$ sudo hostapd -dd /etc/hostapd/hostapd.conf
If you get any error messages you might need to adjust your /etc/hostapd/hostapd.conf. One error I had was a WPA-password that was too short. Make sure to use at least 8 characters. If you start up hostapd without debugmode there should be a message "wlan0: AP-ENABLED" if everything is OK.
$ sudo hostapd /etc/hostapd/hostapd.conf
Now we need to tell hostapd daemon to automatically use our config file on startup. We do this by editing the following config file.
$ sudo vi /etc/default/hostapd
We add the following parameters here:
Close and save the file.
After a restart hostapd will start with the right config file and the newly created Wifi bridge should be available. I used the great tutorial "Raspberry Pi als WLAN-Bridge einrichten (WLAN-Access-Point)" from Elektronik Kompendium to get this right. It contains some more informations on trouble shooting if your setup is not working.
So now we have set up our wireless proxy. There should be a wireless network called PiBridge. Connect the device you want to monitor to this one and use the password that you chose in your setup. The device should connect. Check if internet access is working. If not then you need to check the setup of your bridge again.
The last piece that is missing now is our network monitor. Wireshark is the tool of my choice here and it is very powerful. It allows to monitor any interface on your device and apply comprehensive filters for capturing and displaying. Installation of Wireshark is easy:
$ sudo apt install wireshark
Bring up Wireshark from via VNC or directly from your Raspberry Pi Desktop. Make sure to start it with root rights by opening the console and type:
$ sudo wireshark
Now you can connect any device which you would like to monitor to the newly created access point and use Wireshark to capture its packets. Make sure to set up the filters correctly. The usage of Wireshark is not handled in this tutorial but here are some links that might help you if you are not used to Wireshark, yet.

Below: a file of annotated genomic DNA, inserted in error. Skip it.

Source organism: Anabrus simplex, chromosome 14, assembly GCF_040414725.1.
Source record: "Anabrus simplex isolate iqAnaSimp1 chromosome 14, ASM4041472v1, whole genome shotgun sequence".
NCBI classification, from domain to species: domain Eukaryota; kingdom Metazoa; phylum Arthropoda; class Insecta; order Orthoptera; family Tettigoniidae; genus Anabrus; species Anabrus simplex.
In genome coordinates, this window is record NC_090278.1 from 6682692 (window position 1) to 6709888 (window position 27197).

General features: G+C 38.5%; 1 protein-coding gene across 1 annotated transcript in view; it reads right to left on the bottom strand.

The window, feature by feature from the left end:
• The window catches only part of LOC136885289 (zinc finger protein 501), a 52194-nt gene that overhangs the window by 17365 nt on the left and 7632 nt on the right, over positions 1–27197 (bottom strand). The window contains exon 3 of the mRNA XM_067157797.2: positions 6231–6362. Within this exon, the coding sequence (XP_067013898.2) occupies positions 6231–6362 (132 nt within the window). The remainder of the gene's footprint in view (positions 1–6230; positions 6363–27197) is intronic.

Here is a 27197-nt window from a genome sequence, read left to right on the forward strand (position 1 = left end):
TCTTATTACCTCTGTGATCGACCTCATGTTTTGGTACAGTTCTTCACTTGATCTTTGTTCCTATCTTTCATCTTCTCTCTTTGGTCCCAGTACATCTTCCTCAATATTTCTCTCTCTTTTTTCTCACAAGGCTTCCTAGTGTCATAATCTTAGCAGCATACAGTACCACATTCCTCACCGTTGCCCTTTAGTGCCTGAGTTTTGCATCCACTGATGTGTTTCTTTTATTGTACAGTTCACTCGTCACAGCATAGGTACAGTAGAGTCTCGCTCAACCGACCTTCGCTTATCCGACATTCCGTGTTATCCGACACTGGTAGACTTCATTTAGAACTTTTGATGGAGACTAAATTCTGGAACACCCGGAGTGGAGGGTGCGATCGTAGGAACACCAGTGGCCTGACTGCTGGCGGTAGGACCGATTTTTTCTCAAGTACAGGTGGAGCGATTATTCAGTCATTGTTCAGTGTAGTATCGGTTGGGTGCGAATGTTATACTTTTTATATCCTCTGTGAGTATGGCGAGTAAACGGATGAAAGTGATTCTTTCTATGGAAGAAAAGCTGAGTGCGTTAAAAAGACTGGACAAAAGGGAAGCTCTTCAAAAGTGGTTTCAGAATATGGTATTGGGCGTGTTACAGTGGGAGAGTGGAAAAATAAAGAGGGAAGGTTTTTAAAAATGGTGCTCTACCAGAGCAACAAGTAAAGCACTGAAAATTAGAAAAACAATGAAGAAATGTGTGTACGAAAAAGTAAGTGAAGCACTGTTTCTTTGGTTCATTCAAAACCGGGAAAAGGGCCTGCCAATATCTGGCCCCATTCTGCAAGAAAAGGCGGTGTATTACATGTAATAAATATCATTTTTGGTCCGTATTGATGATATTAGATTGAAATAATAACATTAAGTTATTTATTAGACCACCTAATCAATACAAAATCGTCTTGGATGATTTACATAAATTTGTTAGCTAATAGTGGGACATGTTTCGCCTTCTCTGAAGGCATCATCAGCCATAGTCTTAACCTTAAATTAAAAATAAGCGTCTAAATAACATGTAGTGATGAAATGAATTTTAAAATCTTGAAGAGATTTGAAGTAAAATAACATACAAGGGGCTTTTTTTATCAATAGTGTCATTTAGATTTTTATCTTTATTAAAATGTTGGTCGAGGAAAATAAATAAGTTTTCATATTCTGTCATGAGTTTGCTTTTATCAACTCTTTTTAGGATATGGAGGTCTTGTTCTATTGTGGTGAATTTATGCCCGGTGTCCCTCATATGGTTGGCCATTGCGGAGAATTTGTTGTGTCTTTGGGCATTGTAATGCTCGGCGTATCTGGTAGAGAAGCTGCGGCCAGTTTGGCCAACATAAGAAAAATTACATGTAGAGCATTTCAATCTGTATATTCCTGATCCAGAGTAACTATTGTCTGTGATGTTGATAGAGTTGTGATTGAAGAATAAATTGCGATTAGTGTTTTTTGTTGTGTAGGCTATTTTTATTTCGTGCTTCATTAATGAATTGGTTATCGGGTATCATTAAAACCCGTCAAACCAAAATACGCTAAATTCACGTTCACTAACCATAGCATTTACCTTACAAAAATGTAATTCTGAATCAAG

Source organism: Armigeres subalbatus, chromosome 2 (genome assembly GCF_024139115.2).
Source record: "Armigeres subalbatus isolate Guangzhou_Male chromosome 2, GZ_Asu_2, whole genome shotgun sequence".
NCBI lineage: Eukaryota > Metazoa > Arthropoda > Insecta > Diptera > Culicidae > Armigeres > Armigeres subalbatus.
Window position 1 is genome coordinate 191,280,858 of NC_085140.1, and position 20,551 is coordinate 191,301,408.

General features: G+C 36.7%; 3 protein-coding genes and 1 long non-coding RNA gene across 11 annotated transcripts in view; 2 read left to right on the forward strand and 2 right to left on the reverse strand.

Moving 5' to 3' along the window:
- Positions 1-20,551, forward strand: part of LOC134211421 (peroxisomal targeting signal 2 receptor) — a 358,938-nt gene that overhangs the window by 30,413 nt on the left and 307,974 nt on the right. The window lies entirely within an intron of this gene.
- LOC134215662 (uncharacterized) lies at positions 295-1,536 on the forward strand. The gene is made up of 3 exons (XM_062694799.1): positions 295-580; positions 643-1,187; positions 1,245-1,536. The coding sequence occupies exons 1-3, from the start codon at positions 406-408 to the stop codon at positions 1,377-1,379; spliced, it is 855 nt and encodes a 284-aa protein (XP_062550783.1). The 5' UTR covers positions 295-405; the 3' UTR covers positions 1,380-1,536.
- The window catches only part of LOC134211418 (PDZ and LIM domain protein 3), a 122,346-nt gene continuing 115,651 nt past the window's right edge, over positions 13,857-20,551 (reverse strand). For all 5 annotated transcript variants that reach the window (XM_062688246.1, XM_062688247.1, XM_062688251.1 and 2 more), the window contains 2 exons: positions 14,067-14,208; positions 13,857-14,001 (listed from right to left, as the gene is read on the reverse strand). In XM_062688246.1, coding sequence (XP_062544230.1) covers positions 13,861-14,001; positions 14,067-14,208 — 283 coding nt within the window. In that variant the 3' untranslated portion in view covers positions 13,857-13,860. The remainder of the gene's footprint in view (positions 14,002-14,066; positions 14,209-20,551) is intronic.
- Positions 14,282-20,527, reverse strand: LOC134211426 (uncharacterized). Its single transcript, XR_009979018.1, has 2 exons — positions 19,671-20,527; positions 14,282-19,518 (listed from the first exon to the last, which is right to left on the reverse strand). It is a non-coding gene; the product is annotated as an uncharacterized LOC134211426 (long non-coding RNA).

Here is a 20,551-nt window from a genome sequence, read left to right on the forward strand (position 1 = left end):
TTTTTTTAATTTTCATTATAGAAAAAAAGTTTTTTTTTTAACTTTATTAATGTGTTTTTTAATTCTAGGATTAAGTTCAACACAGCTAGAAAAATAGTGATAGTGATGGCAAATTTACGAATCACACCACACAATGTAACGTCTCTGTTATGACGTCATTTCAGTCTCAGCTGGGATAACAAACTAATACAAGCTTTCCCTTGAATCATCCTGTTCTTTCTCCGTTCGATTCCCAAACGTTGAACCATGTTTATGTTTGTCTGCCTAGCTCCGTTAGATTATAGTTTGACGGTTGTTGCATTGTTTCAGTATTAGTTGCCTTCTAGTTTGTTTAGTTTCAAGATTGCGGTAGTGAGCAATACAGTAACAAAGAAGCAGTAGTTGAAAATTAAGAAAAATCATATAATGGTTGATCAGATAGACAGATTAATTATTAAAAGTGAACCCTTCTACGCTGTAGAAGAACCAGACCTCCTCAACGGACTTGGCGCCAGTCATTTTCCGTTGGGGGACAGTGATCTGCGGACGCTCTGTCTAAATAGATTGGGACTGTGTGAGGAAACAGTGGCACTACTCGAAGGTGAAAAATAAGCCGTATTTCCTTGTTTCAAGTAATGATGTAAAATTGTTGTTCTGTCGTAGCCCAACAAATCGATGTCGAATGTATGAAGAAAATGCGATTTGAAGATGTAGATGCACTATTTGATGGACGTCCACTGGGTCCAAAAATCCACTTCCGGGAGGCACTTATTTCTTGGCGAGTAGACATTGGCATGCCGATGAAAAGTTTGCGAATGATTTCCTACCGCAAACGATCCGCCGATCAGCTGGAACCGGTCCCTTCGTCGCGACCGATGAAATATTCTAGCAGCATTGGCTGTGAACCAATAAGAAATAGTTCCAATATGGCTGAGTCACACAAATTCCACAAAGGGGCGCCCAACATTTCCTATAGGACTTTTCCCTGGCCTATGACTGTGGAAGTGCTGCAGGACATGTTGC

For a quick test we want to see if we can capture icmp packages (that are used for ping). You may connect your computer to the PiBridge wifi, bring up the console and do:
$ ping google.com
Now you connect to the Raspi with RealVNC and start Wireshark. Select the interface wlan0 and start capturing. There will be a lot of packages here. We only want to list the packages that are sent from our device under survaillance (computer) and also we only want to see packages leaving our network to the internet. Finally we want to list only icmp packages. We can do this by applying a display filter:
ip.src==192.168.1.155 and not ip.dst==192.168.1.0/16 and icmp
The first part limits the source ip address to 192.168.1.155 which is my computer ip. The second part limits the destination ip address to adresses other tha 192.168.1.0..255. Finally we add the protocol we want to capture which is icmp. Now we see only our ping requests:
That's it. Happy sniffing. I hope you enjoyed this little tutorial. Please feel free to leave comments. I'm aware there might me some errors or I might have missed some important points so feedback is very welcome.